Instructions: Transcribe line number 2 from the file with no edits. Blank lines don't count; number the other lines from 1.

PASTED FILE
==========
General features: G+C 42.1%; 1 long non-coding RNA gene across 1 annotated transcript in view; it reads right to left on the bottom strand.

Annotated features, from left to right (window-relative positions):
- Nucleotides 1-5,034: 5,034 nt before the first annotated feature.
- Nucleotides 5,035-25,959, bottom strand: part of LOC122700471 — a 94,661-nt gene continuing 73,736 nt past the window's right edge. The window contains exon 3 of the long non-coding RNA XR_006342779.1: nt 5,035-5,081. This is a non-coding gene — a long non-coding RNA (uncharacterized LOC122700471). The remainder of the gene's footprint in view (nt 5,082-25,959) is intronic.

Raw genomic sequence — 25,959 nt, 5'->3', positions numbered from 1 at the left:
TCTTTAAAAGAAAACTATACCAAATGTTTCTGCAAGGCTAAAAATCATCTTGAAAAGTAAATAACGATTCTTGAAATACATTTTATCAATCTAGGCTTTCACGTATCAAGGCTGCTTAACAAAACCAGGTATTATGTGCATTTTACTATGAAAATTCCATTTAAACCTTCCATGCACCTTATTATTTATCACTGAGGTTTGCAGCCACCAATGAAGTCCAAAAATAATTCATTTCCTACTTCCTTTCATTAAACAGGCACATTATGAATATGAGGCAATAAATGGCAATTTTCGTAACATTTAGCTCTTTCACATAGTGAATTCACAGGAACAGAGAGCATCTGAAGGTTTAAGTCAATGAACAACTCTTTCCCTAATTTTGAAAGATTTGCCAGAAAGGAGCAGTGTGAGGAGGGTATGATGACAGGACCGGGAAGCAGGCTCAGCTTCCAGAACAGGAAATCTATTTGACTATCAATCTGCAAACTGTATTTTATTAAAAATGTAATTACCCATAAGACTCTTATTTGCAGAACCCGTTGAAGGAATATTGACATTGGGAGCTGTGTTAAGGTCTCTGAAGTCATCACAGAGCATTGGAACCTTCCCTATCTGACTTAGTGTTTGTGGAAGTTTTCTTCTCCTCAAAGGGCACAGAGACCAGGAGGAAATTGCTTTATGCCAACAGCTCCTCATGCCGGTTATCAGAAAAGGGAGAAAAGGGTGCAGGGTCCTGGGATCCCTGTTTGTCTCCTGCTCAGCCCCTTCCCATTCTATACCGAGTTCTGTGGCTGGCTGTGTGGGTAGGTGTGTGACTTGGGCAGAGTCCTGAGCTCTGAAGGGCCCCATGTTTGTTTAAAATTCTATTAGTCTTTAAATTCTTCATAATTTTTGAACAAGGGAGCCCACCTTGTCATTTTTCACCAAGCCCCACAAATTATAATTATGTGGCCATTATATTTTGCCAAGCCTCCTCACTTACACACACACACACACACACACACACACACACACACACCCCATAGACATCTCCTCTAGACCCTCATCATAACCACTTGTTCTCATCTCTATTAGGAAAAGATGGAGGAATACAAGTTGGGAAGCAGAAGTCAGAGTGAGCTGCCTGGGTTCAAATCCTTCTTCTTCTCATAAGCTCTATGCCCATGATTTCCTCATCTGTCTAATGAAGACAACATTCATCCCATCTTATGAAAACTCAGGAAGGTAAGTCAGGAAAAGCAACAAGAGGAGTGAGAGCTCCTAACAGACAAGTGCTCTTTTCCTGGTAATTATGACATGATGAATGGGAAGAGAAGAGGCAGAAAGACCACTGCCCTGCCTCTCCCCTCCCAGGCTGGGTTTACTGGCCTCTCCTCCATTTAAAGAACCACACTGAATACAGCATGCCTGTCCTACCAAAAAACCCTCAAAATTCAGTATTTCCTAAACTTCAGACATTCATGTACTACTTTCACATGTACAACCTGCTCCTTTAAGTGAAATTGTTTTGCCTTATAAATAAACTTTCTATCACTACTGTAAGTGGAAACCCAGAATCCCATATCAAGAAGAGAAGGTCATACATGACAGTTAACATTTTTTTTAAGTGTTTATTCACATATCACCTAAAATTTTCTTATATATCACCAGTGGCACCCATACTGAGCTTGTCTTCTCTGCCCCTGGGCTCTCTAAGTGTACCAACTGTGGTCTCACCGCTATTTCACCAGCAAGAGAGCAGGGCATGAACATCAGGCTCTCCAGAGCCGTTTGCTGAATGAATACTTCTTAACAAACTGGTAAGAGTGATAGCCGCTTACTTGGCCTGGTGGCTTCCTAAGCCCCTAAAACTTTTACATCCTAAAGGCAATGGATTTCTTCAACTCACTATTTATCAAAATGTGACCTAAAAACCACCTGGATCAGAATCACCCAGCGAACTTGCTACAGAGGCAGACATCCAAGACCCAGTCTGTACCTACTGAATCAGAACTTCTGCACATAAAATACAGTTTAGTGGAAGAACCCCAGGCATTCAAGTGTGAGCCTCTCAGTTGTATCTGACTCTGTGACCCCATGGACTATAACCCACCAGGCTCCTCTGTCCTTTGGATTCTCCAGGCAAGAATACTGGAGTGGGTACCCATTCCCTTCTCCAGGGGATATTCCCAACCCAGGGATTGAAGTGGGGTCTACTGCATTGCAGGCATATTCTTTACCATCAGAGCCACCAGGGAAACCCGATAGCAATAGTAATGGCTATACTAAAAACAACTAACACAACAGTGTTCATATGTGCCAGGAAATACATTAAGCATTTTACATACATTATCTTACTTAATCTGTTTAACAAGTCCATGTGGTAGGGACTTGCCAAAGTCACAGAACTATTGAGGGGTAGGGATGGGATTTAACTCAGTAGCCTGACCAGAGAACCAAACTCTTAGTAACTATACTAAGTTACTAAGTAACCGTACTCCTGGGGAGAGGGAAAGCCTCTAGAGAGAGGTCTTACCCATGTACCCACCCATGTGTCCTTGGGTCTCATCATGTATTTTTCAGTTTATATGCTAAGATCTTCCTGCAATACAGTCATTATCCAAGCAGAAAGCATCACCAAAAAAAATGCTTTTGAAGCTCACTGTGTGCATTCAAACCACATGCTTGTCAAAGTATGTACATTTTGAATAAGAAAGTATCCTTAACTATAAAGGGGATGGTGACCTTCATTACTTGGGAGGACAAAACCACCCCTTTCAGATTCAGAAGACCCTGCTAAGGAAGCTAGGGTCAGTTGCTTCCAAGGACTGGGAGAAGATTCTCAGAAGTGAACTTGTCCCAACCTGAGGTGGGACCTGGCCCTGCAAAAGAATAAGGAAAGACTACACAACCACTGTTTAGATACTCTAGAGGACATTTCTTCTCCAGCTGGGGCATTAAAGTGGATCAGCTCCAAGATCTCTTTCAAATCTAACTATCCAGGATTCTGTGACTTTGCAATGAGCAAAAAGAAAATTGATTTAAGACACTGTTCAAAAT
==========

Annotated features, from left to right (window-relative positions):